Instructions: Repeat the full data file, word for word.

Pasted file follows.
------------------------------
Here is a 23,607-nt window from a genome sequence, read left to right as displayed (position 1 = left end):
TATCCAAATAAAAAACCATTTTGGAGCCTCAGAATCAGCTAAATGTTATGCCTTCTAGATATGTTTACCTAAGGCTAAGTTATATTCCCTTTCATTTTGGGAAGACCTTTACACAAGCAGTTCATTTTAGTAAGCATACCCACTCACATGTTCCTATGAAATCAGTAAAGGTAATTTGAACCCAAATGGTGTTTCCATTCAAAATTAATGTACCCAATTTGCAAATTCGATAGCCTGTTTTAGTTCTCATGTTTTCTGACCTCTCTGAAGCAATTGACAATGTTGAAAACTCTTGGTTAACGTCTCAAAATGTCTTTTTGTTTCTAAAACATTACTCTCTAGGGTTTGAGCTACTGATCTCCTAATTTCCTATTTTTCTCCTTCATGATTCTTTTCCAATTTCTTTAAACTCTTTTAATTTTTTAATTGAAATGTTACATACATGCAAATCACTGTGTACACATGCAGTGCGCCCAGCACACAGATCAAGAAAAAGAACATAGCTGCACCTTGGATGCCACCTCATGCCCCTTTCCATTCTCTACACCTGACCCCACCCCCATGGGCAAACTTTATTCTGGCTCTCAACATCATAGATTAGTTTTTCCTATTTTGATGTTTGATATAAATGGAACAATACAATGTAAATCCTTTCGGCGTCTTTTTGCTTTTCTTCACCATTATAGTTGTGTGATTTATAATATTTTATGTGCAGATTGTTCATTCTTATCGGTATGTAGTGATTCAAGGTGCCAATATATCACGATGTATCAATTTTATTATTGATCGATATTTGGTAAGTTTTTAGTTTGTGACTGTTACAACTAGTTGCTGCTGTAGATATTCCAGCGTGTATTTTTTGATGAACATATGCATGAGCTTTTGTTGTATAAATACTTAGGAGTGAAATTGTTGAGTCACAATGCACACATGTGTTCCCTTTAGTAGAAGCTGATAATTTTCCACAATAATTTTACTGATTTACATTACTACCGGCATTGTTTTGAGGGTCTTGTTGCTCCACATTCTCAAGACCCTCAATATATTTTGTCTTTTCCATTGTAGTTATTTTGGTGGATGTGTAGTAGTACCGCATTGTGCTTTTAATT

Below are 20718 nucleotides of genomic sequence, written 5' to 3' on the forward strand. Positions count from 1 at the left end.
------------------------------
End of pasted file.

Here is a 23,607-nt window from a genome sequence, read left to right as displayed (position 1 = left end):
TATCCAAATAAAAAACCATTTTGGAGCCTCAGAATCAGCTAAATGTTATGCCTTCTAGATATGTTTACCTAAGGCTAAGTTATATTCCCTTTCATTTTGGGAAGACCTTTACACAAGCAGTTCATTTTAGTAAGCATACCCACTCACATGTTCCTATGAAATCAGTAAAGGTAATTTGAACCCAAATGGTGTTTCCATTCAAAATTAATGTACCCAATTTGCAAATTCGATAGCCTGTTTTAGTTCTCATGTTTTCTGACCTCTCTGAAGCAATTGACAATGTTGAAAACTCTTGGTTAACGTCTCAAAATGTCTTTTTGTTTCTAAAACATTACTCTCTAGGGTTTGAGCTACTGATCTCCTAATTTCCTATTTTTCTCCTTCATGATTCTTTTCCAATTTCTTTAAACTCTTTTAATTTTTTAATTGAAATGTTACATACATGCAAATCACTGTGTACACATGCAGTGCGCCCAGCACACAGATCAAGAAAAAGAACATAGCTGCACCTTGGATGCCACCTCATGCCCCTTTCCATTCTCTACACCTGACCCCACCCCCATGGGCAAACTTTATTCTGGCTCTCAACATCATAGATTAGTTTTTCCTATTTTGATGTTTGATATAAATGGAACAATACAATGTAAATCCTTTCGGCGTCTTTTTGCTTTTCTTCACCATTATAGTTGTGTGATTTATAATATTTTATGTGCAGATTGTTCATTCTTATCGGTATGTAGTGATTCAAGGTGCCAATATATCACGATGTATCAATTTTATTATTGATCGATATTTGGTAAGTTTTTAGTTTGTGACTGTTACAACTAGTTGCTGCTGTAGATATTCCAGCGTGTATTTTTTGATGAACATATGCATGAGCTTTTGTTGTATAAATACTTAGGAGTGAAATTGTTGAGTCACAATGCACACATGTGTTCCCTTTAGTAGAAGCTGATAATTTTCCACAATAATTTTACTGATTTACATTACTACCGGCATTGTTTTGAGGGTCTTGTTGCTCCACATTCTCAAGACCCTCAATATATTTTGTCTTTTCCATTGTAGTTATTTTGGTGGATGTGTAGTAGTACCGCATTGTGCTTTTAATT

Below are 20718 nucleotides of genomic sequence, written 5' to 3' on the forward strand. Positions count from 1 at the left end.